Which Joe gave his name to ‘sloppy joes’? We look at five interesting sandwiches and their lexical origins.
Of or containing dirt, sediment, or waste matter.‘their feet were forever slipping on feculent bog’
dirty, filthy, grubby, grimy, mucky, fouled, foul, impure, adulterated, tainted, tarnished, stained, soiled, begrimed, smeared, unwashedView synonyms
- ‘Secondly the food isn't quite up to scratch - the fried eggs paddle in grease rather than swim, the large sausage is spiced more than usual to disguise the origins of the feculent beast rind, and the bacon is undercooked.’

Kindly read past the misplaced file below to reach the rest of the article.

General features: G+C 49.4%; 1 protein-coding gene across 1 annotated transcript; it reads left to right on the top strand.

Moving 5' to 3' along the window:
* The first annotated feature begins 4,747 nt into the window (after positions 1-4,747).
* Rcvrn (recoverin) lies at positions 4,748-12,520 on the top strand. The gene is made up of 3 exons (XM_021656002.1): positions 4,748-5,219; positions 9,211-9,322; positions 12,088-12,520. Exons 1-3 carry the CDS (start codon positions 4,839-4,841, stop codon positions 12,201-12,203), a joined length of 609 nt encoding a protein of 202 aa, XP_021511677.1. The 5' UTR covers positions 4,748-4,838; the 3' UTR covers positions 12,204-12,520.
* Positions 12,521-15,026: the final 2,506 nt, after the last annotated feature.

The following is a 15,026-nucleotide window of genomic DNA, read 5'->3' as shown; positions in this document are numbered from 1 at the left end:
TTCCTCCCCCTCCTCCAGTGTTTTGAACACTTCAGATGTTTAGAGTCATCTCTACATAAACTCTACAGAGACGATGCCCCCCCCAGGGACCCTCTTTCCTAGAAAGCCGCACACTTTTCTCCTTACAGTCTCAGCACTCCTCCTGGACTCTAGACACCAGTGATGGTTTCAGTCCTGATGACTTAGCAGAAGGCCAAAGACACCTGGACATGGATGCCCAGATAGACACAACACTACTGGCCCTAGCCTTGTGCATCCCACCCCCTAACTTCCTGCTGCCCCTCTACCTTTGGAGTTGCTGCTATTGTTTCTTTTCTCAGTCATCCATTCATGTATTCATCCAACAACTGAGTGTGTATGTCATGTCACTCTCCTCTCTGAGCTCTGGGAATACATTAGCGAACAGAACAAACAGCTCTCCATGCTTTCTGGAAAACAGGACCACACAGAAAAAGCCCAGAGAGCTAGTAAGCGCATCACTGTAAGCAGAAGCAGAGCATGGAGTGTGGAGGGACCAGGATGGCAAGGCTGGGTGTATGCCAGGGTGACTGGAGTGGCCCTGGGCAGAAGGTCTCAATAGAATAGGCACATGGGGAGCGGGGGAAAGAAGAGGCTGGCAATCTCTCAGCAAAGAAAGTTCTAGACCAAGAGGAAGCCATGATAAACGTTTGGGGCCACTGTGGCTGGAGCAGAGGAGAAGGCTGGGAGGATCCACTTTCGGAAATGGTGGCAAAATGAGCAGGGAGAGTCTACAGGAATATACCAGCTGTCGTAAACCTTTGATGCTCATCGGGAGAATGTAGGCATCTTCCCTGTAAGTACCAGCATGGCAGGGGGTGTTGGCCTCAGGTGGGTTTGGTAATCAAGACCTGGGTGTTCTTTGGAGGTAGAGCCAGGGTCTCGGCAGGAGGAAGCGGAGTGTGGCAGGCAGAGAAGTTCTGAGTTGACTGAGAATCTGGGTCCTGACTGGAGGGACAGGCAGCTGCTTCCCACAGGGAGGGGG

- ‘A 26-year-old female presented with a 2-week history of fever, left lower abdominal pain and feculent drainage from the umbilicus.’
- ‘That helped explain why the river was so murky and why all the crossings were feculent quagmires of cow dung and mud, stirred up by scores of hooves and further churned by trucks, whose tracks laced the riverbanks for miles above and below me.’
Late 15th century: from French féculent or Latin faeculentus, from faex, faec- dregs.
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